The distant origins of the trombone are probably in the whelk, kind of tuba played by the Romans that was a variation in the shape of "S" recalling that of the current trombone - the term whelk was also included in the 19th century to refer to a military orchestra trombone which pavilion was a snake head.
It is probably in the 13th century that came the idea of adding two tubes sliding one on another on a low trumpet. The resulting instrument is called the sacqueboute ("sacquer" meaning pull and "bouter" push towards the opposite direction). This was not a radically different instrument from the trombone, but a slightly smaller version.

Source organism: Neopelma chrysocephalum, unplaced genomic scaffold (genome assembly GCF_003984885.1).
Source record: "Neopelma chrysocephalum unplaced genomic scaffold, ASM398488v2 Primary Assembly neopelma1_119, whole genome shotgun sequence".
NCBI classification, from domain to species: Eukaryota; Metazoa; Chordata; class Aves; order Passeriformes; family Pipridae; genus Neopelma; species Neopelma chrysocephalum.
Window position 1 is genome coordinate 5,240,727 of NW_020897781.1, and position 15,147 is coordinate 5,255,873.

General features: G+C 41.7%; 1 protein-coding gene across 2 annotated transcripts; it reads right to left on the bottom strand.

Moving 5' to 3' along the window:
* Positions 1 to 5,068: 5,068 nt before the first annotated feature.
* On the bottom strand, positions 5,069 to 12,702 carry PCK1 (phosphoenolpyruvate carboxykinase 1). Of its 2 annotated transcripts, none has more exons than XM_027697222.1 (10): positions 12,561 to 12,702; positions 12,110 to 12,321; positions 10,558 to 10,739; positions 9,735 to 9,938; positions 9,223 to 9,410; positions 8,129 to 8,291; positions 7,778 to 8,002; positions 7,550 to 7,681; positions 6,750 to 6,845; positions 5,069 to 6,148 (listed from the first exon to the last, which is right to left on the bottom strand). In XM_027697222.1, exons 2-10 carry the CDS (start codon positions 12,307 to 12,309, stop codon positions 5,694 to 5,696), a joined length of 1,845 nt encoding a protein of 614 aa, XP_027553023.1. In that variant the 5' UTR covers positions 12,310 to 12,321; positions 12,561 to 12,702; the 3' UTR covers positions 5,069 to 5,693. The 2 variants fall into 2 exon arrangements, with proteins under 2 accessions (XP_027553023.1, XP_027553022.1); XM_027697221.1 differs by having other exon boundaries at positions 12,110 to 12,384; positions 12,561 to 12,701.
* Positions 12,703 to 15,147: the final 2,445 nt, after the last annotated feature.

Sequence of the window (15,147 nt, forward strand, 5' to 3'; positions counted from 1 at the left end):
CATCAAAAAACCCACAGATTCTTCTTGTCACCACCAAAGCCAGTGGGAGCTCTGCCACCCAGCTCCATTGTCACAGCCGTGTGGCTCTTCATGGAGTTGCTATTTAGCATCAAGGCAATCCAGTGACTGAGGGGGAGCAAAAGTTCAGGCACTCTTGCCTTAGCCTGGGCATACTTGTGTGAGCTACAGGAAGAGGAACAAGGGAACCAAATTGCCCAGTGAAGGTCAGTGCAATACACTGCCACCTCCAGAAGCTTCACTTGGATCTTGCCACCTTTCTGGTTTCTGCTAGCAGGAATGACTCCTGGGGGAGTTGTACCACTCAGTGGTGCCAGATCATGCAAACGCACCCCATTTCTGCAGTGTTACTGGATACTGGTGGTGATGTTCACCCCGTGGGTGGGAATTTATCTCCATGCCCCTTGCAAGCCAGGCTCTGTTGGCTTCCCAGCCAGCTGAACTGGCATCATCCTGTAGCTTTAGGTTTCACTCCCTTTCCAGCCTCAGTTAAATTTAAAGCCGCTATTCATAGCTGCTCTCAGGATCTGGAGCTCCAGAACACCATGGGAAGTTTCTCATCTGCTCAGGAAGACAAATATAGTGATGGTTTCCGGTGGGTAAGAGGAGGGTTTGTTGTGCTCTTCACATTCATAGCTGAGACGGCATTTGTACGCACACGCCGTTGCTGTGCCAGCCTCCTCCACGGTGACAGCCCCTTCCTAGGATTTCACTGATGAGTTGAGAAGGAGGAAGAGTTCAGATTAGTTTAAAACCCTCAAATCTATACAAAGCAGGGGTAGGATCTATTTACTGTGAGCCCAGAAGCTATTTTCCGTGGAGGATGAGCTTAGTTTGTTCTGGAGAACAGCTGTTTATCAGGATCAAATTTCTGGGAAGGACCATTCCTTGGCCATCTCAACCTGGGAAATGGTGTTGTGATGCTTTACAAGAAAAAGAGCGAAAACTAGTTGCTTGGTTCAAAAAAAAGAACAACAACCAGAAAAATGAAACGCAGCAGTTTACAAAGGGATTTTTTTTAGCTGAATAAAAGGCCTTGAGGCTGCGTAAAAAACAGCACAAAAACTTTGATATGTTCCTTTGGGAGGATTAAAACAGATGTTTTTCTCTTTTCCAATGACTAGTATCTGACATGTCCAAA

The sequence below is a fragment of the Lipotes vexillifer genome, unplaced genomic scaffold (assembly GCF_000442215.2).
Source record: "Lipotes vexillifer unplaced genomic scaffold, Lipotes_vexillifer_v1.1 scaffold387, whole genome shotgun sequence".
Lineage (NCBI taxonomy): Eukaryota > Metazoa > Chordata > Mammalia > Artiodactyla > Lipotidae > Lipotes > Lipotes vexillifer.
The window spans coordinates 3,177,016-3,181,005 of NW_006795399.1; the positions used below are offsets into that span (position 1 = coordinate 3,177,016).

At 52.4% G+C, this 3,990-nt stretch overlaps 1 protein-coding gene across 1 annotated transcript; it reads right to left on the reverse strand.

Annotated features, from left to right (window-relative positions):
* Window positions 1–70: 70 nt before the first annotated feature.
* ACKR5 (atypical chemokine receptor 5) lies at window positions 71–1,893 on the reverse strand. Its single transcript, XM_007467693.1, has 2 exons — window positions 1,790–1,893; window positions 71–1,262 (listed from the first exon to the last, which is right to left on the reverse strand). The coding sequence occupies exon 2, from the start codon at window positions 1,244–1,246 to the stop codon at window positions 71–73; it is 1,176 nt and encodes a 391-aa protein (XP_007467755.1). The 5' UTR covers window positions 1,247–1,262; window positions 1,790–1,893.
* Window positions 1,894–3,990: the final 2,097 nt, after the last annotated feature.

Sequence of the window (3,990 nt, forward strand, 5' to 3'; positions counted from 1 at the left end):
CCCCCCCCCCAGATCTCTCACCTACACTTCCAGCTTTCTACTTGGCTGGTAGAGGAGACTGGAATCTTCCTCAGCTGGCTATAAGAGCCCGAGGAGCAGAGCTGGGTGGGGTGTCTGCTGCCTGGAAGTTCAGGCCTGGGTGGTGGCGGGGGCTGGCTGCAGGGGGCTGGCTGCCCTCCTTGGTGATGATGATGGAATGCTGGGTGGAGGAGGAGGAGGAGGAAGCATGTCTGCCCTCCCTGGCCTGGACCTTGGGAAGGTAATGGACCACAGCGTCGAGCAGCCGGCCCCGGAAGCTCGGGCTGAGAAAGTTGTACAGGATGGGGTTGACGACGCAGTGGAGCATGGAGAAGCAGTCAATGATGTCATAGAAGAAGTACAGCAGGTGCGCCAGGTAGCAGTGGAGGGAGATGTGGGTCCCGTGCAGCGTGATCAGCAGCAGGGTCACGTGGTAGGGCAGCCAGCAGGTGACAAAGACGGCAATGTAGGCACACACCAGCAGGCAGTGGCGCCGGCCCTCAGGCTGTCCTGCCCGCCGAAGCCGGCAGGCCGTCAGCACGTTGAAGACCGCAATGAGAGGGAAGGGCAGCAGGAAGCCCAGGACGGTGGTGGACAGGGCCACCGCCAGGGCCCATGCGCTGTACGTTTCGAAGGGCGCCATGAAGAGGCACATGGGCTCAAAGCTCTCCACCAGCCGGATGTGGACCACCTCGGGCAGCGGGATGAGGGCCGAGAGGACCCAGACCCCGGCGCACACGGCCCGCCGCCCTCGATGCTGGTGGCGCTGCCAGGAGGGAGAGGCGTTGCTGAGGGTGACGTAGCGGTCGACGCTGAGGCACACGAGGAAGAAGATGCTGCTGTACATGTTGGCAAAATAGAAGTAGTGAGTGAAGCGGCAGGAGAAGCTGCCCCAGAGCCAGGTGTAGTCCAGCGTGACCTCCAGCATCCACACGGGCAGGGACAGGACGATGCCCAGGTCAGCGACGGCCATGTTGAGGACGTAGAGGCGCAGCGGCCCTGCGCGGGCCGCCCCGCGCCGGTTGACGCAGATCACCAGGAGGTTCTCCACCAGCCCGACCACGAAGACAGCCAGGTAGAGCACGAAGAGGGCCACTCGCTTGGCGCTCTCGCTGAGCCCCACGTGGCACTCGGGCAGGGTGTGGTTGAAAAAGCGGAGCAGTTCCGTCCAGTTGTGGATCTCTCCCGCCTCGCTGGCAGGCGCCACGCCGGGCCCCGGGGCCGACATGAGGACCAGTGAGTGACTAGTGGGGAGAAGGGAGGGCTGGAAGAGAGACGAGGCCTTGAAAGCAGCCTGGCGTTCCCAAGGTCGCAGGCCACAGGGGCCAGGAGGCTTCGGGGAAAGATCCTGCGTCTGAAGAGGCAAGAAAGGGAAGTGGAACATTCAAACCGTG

In the 17th century, the Italian name of trombone was gradually used to describe the instrument. The origin of the word comes from tromba meaning trumpet and one, a suffix meaning large. Thus, literally, a trombone is a great trumpet.
During its entire history, the trombone, due to its simple principle, has undergone few modifications, mainly of size and shape. Most notable are the appearance of the valve trombone at the beginning of the 19th century in which the slide is replaced by 3 valves in 1814 by Heinrich Stölzel and the addition of the valve patented in 1839 by the German Christian Friedrich Sattler.